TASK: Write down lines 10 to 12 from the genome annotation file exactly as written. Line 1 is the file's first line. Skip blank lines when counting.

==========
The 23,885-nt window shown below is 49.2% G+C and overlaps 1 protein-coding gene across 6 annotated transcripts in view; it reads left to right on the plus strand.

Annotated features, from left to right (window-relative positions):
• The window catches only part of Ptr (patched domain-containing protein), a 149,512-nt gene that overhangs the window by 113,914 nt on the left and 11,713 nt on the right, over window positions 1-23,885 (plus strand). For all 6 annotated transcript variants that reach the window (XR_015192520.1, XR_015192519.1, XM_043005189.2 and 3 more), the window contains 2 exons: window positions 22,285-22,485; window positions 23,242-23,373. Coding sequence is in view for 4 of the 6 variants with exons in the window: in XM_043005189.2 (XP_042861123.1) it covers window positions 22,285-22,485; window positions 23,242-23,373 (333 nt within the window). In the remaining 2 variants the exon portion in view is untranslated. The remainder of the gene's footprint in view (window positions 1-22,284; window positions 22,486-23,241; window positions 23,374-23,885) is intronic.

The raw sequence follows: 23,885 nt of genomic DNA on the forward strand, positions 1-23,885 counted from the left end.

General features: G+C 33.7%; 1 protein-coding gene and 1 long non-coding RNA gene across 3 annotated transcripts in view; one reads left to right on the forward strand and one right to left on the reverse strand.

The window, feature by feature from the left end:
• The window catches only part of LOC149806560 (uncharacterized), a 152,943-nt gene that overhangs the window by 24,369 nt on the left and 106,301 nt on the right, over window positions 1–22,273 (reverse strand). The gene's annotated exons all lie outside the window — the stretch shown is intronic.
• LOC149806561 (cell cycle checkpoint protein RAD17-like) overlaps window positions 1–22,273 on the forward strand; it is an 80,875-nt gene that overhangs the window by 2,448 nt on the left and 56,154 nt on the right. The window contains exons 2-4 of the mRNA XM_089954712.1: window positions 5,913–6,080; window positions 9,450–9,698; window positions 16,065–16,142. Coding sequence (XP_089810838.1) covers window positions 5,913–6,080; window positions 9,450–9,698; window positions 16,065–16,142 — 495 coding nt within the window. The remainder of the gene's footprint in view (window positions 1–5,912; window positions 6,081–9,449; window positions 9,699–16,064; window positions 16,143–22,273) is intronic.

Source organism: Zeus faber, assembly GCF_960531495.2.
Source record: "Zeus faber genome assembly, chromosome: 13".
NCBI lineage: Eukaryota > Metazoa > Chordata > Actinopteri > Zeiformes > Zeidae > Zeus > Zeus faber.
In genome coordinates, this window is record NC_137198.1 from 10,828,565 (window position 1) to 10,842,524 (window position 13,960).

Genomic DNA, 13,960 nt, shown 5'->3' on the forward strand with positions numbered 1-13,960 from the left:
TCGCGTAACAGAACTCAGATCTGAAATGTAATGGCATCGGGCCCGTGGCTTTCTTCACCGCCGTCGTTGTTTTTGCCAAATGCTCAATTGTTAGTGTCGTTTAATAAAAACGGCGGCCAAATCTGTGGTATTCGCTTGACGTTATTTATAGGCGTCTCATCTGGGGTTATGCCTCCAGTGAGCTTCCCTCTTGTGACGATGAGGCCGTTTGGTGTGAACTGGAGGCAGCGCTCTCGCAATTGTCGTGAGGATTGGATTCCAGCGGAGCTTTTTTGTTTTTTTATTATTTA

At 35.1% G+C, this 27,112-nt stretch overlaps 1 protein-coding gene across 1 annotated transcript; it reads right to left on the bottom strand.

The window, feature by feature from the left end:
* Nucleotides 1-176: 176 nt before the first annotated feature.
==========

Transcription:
Source record: "Zeus faber genome assembly, chromosome: 13".
NCBI lineage: Eukaryota > Metazoa > Chordata > Actinopteri > Zeiformes > Zeidae > Zeus > Zeus faber.
In genome coordinates, this window is record NC_137198.1 from 10,828,565 (window position 1) to 10,842,524 (window position 13,960).